Manufacturing Sector Targeted for Increased Spending Under 2023 Budget Proposal
When President Biden took office in January 2021, the U.S. economy was still reeling from the effects of the COVID-19 pandemic. Millions remained out of work and supply chain disruptions contributed to slowdowns in every domestic industry, including manufacturing. The American Rescue Plan Act sought to address the array of issues plaguing the economy, and between this and other legislation efforts, there are 423,000 more manufacturing jobs in the U.S. today.
The recently released federal budget proposal for 2023 strives to build on the past year’s economic gains, and it includes substantial spending increases for the manufacturing sector.
Stronger supply chains
Supply chain issues have caused major problems for domestic manufacturing since the start of the pandemic, and the effects can still be felt across the country. The 2023 budget proposal includes $372 million to the National Institutes of Standards and Technology for the launch of two manufacturing innovation institutes, and continued funding for two others, with the goal of reinforcing domestic supply chains.
The proposal also includes $230 million for the Port Infrastructure Development Program, which helps facilitate critical commercial processes with discretionary grant funding for improving maritime shipping systems and ports.
An additional $125 million in proposed spending aims to expand the Manufacturing Extension Partnership to secure the U.S.’s position as a leader in global production and allow smaller companies to compete with overseas manufacturers.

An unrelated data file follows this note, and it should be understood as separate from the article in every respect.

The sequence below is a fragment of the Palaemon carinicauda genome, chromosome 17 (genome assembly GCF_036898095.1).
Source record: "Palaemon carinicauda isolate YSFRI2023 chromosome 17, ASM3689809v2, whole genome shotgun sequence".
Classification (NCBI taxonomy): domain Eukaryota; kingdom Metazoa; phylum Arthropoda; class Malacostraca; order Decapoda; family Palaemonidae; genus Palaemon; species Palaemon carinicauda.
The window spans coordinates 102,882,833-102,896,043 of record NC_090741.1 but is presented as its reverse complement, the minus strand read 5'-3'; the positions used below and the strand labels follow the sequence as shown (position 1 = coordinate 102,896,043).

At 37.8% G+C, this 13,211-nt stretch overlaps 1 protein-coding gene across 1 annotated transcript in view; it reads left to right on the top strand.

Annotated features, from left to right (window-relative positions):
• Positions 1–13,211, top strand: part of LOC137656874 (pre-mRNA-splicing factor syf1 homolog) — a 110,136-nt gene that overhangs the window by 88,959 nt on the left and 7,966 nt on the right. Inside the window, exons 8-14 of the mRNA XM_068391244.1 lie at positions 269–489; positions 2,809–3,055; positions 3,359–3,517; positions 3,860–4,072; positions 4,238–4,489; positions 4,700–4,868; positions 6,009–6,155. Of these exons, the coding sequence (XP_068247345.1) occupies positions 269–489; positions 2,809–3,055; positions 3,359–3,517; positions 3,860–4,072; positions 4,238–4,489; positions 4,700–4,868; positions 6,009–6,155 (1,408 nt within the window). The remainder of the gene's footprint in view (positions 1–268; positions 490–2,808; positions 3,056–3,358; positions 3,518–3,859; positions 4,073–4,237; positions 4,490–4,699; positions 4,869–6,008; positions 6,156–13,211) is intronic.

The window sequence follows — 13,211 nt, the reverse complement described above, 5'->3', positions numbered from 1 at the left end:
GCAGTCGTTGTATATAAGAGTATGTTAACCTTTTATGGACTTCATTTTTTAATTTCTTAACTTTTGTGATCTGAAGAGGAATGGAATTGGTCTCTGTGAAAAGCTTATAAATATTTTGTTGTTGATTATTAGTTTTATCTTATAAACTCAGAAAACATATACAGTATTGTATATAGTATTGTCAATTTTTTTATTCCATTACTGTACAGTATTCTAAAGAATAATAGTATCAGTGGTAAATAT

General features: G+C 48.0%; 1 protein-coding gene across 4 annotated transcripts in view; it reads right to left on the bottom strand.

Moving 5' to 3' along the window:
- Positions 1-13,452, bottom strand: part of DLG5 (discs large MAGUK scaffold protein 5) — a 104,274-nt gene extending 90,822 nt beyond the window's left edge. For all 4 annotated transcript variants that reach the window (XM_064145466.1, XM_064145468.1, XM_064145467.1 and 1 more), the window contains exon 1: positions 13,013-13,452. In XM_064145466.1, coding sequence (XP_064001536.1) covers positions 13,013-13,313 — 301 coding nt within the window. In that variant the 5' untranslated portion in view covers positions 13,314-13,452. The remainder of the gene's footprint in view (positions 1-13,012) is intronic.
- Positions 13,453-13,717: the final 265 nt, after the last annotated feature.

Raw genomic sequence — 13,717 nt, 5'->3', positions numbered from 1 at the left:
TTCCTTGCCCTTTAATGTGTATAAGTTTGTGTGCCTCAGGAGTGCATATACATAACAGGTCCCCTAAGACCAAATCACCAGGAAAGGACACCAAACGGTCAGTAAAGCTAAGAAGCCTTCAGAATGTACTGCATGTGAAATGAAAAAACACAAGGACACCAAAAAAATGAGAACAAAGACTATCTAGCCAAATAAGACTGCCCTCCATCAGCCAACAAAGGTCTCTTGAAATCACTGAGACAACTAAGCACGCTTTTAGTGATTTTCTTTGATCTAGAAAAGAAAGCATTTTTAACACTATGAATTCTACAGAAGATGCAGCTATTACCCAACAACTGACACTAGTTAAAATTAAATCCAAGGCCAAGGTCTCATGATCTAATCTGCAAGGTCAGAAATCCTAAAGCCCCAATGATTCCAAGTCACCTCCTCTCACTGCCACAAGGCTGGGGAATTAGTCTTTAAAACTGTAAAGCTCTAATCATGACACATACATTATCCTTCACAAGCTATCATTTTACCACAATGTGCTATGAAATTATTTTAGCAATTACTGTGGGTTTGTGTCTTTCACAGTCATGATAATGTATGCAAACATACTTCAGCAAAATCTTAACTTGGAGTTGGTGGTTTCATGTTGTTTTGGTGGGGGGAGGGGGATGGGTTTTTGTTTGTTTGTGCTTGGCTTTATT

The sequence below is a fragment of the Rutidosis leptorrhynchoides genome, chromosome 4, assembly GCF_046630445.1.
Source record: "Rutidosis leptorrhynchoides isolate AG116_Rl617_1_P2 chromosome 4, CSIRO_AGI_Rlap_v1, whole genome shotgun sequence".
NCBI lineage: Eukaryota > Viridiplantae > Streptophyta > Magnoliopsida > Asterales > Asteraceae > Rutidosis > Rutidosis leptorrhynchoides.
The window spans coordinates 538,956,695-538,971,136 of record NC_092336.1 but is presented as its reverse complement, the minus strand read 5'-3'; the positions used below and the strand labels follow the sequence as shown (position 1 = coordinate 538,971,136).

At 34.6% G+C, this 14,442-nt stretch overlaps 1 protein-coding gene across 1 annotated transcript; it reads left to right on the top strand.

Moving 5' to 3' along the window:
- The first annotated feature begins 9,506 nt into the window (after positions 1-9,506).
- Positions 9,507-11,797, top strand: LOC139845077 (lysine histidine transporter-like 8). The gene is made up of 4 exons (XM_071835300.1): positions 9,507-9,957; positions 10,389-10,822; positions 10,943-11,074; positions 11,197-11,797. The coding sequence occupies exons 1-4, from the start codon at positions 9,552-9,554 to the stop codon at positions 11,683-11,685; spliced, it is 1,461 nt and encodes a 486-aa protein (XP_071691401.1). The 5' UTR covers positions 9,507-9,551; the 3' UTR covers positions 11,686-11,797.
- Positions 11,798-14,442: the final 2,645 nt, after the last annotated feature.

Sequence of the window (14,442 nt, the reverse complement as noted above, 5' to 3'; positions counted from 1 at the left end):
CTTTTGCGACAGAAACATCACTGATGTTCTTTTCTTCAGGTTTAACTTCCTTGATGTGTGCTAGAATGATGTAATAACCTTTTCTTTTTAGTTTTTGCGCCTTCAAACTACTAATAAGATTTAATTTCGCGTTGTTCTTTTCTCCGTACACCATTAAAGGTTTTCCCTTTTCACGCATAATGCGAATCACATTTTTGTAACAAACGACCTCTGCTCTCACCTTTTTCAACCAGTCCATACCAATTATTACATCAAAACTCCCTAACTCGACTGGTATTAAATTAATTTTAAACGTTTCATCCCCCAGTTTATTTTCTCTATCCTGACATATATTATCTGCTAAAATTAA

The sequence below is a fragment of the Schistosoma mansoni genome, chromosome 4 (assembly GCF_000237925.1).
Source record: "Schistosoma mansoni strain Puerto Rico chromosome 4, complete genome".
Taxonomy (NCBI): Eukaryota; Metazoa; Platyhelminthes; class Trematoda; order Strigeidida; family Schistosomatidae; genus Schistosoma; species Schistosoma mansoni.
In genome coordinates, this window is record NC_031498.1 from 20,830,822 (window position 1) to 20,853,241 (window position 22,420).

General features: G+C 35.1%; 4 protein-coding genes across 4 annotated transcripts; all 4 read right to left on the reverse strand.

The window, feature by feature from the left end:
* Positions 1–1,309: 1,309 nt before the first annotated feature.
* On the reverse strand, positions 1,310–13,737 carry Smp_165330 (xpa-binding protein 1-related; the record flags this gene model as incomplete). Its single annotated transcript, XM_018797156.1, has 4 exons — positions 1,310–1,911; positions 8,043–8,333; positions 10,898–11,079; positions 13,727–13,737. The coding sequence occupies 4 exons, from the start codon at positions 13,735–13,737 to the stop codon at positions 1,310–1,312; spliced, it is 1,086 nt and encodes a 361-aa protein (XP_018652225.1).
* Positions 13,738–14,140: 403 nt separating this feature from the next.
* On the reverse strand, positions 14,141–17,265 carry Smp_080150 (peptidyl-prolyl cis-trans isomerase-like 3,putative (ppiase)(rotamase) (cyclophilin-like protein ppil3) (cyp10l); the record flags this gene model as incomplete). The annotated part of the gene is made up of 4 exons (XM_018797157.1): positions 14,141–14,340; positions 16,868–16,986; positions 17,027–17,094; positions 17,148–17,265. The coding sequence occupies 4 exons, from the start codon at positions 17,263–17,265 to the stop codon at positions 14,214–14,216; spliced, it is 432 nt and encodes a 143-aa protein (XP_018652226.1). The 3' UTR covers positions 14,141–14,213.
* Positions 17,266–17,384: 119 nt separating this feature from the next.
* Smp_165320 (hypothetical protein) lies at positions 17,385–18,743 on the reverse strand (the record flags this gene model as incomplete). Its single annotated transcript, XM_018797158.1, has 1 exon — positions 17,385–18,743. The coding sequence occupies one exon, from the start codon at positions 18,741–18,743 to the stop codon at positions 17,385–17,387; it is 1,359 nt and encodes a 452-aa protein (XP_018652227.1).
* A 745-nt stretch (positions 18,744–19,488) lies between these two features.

Clean energy manufacturing
Another key element of the proposal is increased funding for clean energy and other climate-related manufacturing initiatives, which will offer U.S. workers well-paying, in-demand employment opportunities in the coming decades. Of $11.3 billion in discretionary funding for the Department of Energy, the proposed budget includes $200 million for the creation of a Solar Manufacturing Accelerator to establish the domestic infrastructure necessary to meet the administration’s goals for solar energy deployment.
To better prepare the U.S. for future public health crises, $81.7 billion would go to various public health agencies under the Department of Health and Human Services over the next five years. Of this, $40 billion would be dedicated to vaccine, therapeutic, and diagnostic research, development, and production via the Office of the Assistant Secretary for Preparedness and Response.
In short, the administration’s aim is to improve readiness and avoid lags in the vaccination and treatment of the public in the event of another pandemic.
Hoping to build on recent success
While the proposal isn’t set in stone — it must still be debated, revised, and voted on by Congress — it does lay out the administration’s goals and establish priorities for 2023. By looking to improve and build upon clean energy and infrastructure initiatives already in place, the proposal should start some spirited public conversations about the direction of the U.S. manufacturing sector in the coming years.